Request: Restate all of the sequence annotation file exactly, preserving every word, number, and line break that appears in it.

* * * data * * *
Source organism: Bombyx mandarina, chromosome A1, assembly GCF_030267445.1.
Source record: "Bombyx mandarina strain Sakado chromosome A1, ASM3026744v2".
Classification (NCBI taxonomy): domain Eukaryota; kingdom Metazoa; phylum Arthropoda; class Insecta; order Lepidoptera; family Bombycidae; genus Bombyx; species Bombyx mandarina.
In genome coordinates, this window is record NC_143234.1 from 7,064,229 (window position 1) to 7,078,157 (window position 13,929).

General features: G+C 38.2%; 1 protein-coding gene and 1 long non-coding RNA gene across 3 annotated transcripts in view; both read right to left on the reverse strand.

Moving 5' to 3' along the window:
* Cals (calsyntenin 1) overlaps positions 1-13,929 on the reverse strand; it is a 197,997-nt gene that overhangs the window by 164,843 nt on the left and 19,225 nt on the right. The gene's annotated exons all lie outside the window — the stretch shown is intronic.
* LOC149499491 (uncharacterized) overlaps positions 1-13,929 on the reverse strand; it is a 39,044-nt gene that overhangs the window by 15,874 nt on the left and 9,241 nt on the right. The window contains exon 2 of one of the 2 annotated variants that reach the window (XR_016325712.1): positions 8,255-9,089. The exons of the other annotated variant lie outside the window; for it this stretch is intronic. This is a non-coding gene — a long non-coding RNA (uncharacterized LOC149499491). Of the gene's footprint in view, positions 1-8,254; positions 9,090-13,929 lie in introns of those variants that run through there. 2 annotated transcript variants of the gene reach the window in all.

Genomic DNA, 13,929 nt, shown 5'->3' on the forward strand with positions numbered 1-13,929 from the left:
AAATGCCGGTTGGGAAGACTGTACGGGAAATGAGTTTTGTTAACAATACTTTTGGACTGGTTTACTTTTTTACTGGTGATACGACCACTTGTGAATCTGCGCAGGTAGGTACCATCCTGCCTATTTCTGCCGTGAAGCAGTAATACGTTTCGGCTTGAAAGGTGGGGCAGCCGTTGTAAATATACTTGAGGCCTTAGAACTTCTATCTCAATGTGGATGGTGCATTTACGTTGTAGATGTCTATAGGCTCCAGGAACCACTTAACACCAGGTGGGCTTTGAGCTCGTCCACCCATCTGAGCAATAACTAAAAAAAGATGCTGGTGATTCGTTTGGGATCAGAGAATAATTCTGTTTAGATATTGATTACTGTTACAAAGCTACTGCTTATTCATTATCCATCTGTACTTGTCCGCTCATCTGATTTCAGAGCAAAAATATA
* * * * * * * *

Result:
Source organism: Bombyx mandarina, chromosome A1, assembly GCF_030267445.1.
Source record: "Bombyx mandarina strain Sakado chromosome A1, ASM3026744v2".
Classification (NCBI taxonomy): domain Eukaryota; kingdom Metazoa; phylum Arthropoda; class Insecta; order Lepidoptera; family Bombycidae; genus Bombyx; species Bombyx mandarina.
In genome coordinates, this window is record NC_143234.1 from 7,064,229 (window position 1) to 7,078,157 (window position 13,929).

General features: G+C 38.2%; 1 protein-coding gene and 1 long non-coding RNA gene across 3 annotated transcripts in view; both read right to left on the reverse strand.

Moving 5' to 3' along the window:
* Cals (calsyntenin 1) overlaps positions 1-13,929 on the reverse strand; it is a 197,997-nt gene that overhangs the window by 164,843 nt on the left and 19,225 nt on the right. The gene's annotated exons all lie outside the window — the stretch shown is intronic.
* LOC149499491 (uncharacterized) overlaps positions 1-13,929 on the reverse strand; it is a 39,044-nt gene that overhangs the window by 15,874 nt on the left and 9,241 nt on the right. The window contains exon 2 of one of the 2 annotated variants that reach the window (XR_016325712.1): positions 8,255-9,089. The exons of the other annotated variant lie outside the window; for it this stretch is intronic. This is a non-coding gene — a long non-coding RNA (uncharacterized LOC149499491). Of the gene's footprint in view, positions 1-8,254; positions 9,090-13,929 lie in introns of those variants that run through there. 2 annotated transcript variants of the gene reach the window in all.

Genomic DNA, 13,929 nt, shown 5'->3' on the forward strand with positions numbered 1-13,929 from the left:
AAATGCCGGTTGGGAAGACTGTACGGGAAATGAGTTTTGTTAACAATACTTTTGGACTGGTTTACTTTTTTACTGGTGATACGACCACTTGTGAATCTGCGCAGGTAGGTACCATCCTGCCTATTTCTGCCGTGAAGCAGTAATACGTTTCGGCTTGAAAGGTGGGGCAGCCGTTGTAAATATACTTGAGGCCTTAGAACTTCTATCTCAATGTGGATGGTGCATTTACGTTGTAGATGTCTATAGGCTCCAGGAACCACTTAACACCAGGTGGGCTTTGAGCTCGTCCACCCATCTGAGCAATAACTAAAAAAAGATGCTGGTGATTCGTTTGGGATCAGAGAATAATTCTGTTTAGATATTGATTACTGTTACAAAGCTACTGCTTATTCATTATCCATCTGTACTTGTCCGCTCATCTGATTTCAGAGCAAAAATATA